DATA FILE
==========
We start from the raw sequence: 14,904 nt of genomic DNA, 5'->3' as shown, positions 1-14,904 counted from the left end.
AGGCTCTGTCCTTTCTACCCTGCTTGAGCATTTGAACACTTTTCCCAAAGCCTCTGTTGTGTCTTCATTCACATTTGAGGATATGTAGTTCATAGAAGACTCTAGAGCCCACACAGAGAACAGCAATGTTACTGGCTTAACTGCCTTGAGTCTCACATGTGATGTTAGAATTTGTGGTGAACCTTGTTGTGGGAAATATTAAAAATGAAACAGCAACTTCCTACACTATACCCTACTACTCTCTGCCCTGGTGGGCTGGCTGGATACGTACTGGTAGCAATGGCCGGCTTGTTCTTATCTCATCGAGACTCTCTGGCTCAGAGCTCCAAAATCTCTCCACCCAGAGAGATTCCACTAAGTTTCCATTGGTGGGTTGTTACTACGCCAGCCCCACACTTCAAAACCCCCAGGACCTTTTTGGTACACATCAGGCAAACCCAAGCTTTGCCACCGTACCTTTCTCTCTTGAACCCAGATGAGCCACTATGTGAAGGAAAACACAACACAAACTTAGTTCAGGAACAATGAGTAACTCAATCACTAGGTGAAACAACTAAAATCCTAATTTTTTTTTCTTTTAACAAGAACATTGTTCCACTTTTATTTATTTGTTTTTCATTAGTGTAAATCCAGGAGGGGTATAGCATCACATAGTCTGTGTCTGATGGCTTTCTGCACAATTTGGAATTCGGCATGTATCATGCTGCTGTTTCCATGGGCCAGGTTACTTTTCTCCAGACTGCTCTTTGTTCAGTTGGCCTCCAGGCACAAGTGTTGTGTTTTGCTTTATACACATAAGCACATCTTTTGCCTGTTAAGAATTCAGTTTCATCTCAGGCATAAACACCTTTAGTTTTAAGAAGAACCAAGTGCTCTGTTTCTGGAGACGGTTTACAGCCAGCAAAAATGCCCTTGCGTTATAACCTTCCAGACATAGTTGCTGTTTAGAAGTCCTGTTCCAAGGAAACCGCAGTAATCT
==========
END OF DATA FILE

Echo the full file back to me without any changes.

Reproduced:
We start from the raw sequence: 14,904 nt of genomic DNA, 5'->3' as shown, positions 1-14,904 counted from the left end.
AGGCTCTGTCCTTTCTACCCTGCTTGAGCATTTGAACACTTTTCCCAAAGCCTCTGTTGTGTCTTCATTCACATTTGAGGATATGTAGTTCATAGAAGACTCTAGAGCCCACACAGAGAACAGCAATGTTACTGGCTTAACTGCCTTGAGTCTCACATGTGATGTTAGAATTTGTGGTGAACCTTGTTGTGGGAAATATTAAAAATGAAACAGCAACTTCCTACACTATACCCTACTACTCTCTGCCCTGGTGGGCTGGCTGGATACGTACTGGTAGCAATGGCCGGCTTGTTCTTATCTCATCGAGACTCTCTGGCTCAGAGCTCCAAAATCTCTCCACCCAGAGAGATTCCACTAAGTTTCCATTGGTGGGTTGTTACTACGCCAGCCCCACACTTCAAAACCCCCAGGACCTTTTTGGTACACATCAGGCAAACCCAAGCTTTGCCACCGTACCTTTCTCTCTTGAACCCAGATGAGCCACTATGTGAAGGAAAACACAACACAAACTTAGTTCAGGAACAATGAGTAACTCAATCACTAGGTGAAACAACTAAAATCCTAATTTTTTTTTCTTTTAACAAGAACATTGTTCCACTTTTATTTATTTGTTTTTCATTAGTGTAAATCCAGGAGGGGTATAGCATCACATAGTCTGTGTCTGATGGCTTTCTGCACAATTTGGAATTCGGCATGTATCATGCTGCTGTTTCCATGGGCCAGGTTACTTTTCTCCAGACTGCTCTTTGTTCAGTTGGCCTCCAGGCACAAGTGTTGTGTTTTGCTTTATACACATAAGCACATCTTTTGCCTGTTAAGAATTCAGTTTCATCTCAGGCATAAACACCTTTAGTTTTAAGAAGAACCAAGTGCTCTGTTTCTGGAGACGGTTTACAGCCAGCAAAAATGCCCTTGCGTTATAACCTTCCAGACATAGTTGCTGTTTAGAAGTCCTGTTCCAAGGAAACCGCAGTAATCT